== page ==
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Letter: Columnist off the mark on term limits

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I read with interest the letter from Lloyd Omdahl on the consequences of term limits. (I wish he would replace that 1950's picture. It's as outdated as his position.) Lloyd the omnipotent has laid down the cobblestones of proper thinking on the monarchs to elected office. Not! His concerns are:

- Loss of accountability

- Crippled leadership

- Strengthen lobbyists

- Lose to executive branch

- Lower quality legislation

- Fewer consensus builders

- Need unproven

To tell you the truth, I'm insulted by the implications of the first six items. You do not have to be elected to office or remain there forever to have an impact on the actions or direction of government. If that were true, there would be no need for hearings during the legislative session or during off year committee hearings.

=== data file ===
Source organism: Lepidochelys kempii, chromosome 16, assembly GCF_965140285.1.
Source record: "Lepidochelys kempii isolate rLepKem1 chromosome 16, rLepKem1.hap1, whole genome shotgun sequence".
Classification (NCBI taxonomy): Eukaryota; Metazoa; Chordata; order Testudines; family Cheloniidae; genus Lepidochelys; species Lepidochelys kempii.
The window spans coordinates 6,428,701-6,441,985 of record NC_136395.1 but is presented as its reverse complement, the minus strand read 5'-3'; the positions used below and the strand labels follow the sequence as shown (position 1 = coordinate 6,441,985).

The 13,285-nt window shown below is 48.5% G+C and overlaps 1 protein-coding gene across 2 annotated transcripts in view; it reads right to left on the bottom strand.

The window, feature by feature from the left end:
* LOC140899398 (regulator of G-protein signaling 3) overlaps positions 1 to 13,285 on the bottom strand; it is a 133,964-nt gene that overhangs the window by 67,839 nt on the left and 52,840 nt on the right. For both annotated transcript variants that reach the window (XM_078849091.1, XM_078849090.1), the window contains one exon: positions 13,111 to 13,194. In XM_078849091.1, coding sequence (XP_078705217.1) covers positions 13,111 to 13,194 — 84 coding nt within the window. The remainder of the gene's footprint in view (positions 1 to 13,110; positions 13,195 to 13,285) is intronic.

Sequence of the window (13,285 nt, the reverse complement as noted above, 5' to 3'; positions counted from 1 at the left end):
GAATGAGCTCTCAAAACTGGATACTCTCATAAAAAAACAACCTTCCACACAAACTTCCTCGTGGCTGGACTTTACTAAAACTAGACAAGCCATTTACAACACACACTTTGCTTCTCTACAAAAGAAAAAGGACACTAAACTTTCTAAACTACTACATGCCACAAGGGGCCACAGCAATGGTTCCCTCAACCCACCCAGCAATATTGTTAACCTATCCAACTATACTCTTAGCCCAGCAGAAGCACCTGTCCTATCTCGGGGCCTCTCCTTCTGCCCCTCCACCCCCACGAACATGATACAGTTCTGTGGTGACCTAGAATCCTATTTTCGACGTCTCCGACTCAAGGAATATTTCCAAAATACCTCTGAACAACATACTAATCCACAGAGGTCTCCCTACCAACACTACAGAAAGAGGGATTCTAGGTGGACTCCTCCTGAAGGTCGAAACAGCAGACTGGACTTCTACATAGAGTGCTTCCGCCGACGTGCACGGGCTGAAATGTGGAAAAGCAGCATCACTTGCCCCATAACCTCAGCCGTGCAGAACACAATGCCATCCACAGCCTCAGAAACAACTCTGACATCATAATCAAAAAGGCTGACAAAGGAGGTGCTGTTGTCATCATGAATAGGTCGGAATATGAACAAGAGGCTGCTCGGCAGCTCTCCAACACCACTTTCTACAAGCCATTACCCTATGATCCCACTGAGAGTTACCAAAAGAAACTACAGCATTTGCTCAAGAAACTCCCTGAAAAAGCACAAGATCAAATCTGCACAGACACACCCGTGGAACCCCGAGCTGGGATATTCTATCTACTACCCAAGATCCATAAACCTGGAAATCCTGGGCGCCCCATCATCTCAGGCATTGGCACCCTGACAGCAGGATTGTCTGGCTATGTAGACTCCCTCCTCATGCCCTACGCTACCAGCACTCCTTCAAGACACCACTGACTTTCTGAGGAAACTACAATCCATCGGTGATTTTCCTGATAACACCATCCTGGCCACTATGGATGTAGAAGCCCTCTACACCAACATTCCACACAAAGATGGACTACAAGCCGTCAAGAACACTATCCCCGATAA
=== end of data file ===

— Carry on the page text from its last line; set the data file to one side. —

Lloyd also has a very narrow understanding of lobbyists. If you call, send a fax or drop by and talk to an elected official about anything other than family and the weather you are a lobbyist. Registered lobbyists are a main source of information and do have a right to a position on their primary issue. But a fifth grader could figure that out.

As Lloyd stated, there are 15 states that have term limits and they were voted in by the boss, the people. We the people don't just approve these things for the fun of it. At least in 15 cases it was felt that there was a need. We the voters may not always be right but we always pay the bill. (And we pay even when the elected few are wrong.)

Lloyd talks about "dead wood." In my opinion dead wood occurs in elected office in North Dakota after eight years. Very few new and innovative ideas are offered after eight years and there seems to be an attitude of "that's the way it worked in the past."

We have the educated and qualified people across the state to take the reins. Mr. Omdahl did not mention the estimate that up to 37 percent of legislator's primary reason for running for office is the free health care. Some even make a career out of state travel.

As the years go by in office, is this more or less important? Could these things cloud the requirement of serving the people?

Leon L. Mallberg, Dickinson

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